The Marginalian
The Marginalian

The Flower and the Meaning of Life: Emily Dickinson, Michael Pollan, and The Little Prince

The Flower and the Meaning of Life: Emily Dickinson, Michael Pollan, and The Little Prince

“To be a flower,” Emily Dickinson wrote in her pre-ecological poem about ecology, “is profound Responsibility.”

A century later, in one of the most poetic and existentially ravishing children’s* books of all time, Antoine de Saint-Exupéry made his hero’s central preoccupation the responsibility for a single flower — the Little Prince’s beloved rose: fragile and self-concerned, ferociously hungry for love, capable of such tenderness and such cruelty, so ephemeral and so stubborn, so much a miniature of the contradictory animating forces that make us human.

Art by Antoine de Saint-Exupéry from the original 1943 edition of The Little Prince.

In the following century, as all stores in Los Angeles were forced to close at the mortal peak of a global pandemic, my photographer friend Elena Dorfman made her way to the city’s last open flower market, gathered dozens of flowers, and began documenting their slow entropic unblossoming as the days unspooled into weeks — photographs that became an arresting metaphor for a mortal world suddenly fathoming its fragility and resilience in a new way, suddenly awake to the profound responsibility of staying alive.

Elena Dorfman. Flores Vitae / Flores Mortes. 2020.

For as long as humans have been alive and awake to our bittersweet cosmic inheritance as transient constellations of atoms capable of transcendent beauty, we have found in flowers models of moral wisdom, emblems of freedom, nonbinary pioneers, portals to paying attention. Over the epochs of time and thought, flowers have rivaled trees as mirrors for the meaning of our human lives.

Honeysuckle by Rebecca Hey from The Moral of Flowers, 1833. (Available as a print.)

That is what Michael Pollan explores in some lovely passages from The Botany of Desire (public library) — the modern classic that gave us the radical roots of the flying-witch legend and the story of how a virus made the world’s most prized flower.

In consonance with Borges’s conviction that time is the substance we are made of, Pollan considers time as the tendril by which flowers exert their existential pull on us:

Our experience of flowers is so deeply drenched in our sense of time. Maybe there’s a good reason we find their fleetingness so piercing, can scarcely look at a flower in bloom without thinking ahead, whether in hope or regret. We might share with certain insects a tropism inclining us toward flowers, but presumably insects can look at a blossom without entertaining thoughts of the past and future — complicated human thoughts that may once have been anything but idle. Flowers have always had important things to teach us about time.

Specimens from the teenage Emily Dickinson’s herbarium.

Time, of course, is itself a creature of paradoxes — at once the relentless forward momentum of our mortality and the greatest antidote to the anxiety of aliveness. “When you realize you are mortal you also realize the tremendousness of the future,” wrote the poet, painter, and philosopher Etel Adnan in her gorgeous meditation on impermanence and transcendence. “You fall in love with a Time you will never perceive.”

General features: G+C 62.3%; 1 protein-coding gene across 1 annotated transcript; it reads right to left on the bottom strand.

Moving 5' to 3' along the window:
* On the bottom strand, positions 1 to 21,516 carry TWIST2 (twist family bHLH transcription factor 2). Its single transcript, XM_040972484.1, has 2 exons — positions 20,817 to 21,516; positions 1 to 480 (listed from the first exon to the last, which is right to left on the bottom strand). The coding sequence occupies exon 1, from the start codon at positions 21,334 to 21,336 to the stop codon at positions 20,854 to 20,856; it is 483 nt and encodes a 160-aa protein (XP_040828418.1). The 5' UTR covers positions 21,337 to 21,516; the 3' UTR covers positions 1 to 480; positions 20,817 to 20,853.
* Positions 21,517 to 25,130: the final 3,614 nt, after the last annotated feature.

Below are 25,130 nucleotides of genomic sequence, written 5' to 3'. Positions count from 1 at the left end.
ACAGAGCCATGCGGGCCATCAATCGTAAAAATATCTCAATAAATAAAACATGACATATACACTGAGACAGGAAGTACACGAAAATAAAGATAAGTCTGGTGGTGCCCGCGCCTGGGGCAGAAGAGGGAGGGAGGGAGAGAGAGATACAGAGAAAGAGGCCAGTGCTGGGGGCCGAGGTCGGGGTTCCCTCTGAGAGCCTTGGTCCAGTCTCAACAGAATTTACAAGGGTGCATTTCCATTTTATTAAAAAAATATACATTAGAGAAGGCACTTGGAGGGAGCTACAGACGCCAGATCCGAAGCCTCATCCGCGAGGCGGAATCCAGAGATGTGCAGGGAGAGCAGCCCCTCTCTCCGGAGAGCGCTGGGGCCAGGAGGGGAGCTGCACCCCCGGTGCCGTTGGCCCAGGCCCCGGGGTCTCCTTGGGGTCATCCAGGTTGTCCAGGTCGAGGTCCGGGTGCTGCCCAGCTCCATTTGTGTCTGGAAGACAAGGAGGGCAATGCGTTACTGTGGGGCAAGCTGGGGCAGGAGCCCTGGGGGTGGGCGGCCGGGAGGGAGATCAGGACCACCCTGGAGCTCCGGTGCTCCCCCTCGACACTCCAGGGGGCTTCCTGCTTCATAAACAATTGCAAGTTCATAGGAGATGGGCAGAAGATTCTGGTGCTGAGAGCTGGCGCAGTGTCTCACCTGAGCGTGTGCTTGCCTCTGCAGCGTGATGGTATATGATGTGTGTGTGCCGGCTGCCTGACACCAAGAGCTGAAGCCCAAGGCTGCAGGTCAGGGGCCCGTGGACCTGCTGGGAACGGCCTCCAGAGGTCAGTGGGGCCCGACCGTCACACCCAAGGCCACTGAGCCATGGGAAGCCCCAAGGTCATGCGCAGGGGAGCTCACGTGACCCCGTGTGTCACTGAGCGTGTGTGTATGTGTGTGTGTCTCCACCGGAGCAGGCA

It may be, Pollan intimates, that flowers betoken precisely this elemental duality and through it cast their enchantment upon us. After contouring their astonishing evolutionary history — so astonishing that the baffled Darwin called it “an abominable mystery” — he writes:

Look into a flower, and what do you see? Into the very heart of nature’s double nature — that is, the contending energies of creation and dissolution, the spiring toward complex form and the tidal pull away from it. Apollo and Dionysus were names the Greeks gave to these two faces of nature, and nowhere in nature is their contest as plain or as poignant as it is in the beauty of a flower and its rapid passing. There, the achievement of order against all odds and its blithe abandonment. There, the perfection of art and the blind flux of nature. There, somehow, both transcendence and necessity. Could that be it — right there, in a flower — the meaning of life?

Meaning, of course, is just what we make of life — what we make of our mortality as an inevitability of the universe that made us. “It is the time you have wasted for your rose that makes your rose so important,” the fox says to the Little Price. “All the stars are a-bloom with flowers,” the Little Prince says to the pilot before he returns to that fathomless region of spacetime from which he had visited.

Art by Antoine de Saint-Exupéry from The Little Prince, 1943.

Complement with Rachel Carson on the ocean as a lens on the meaning of life and Rebecca Solnit on trees and the shape of time — for any fragment of nature contemplated closely and sensitively enough becomes a lens on human nature and our search for meaning, as Rockwell Kent so keenly felt amid the wild Alaskan solitude, observing that nature is “a kind of living mirror that gives back as its own all and only all that the imagination… brings to it.”

Published February 20, 2022




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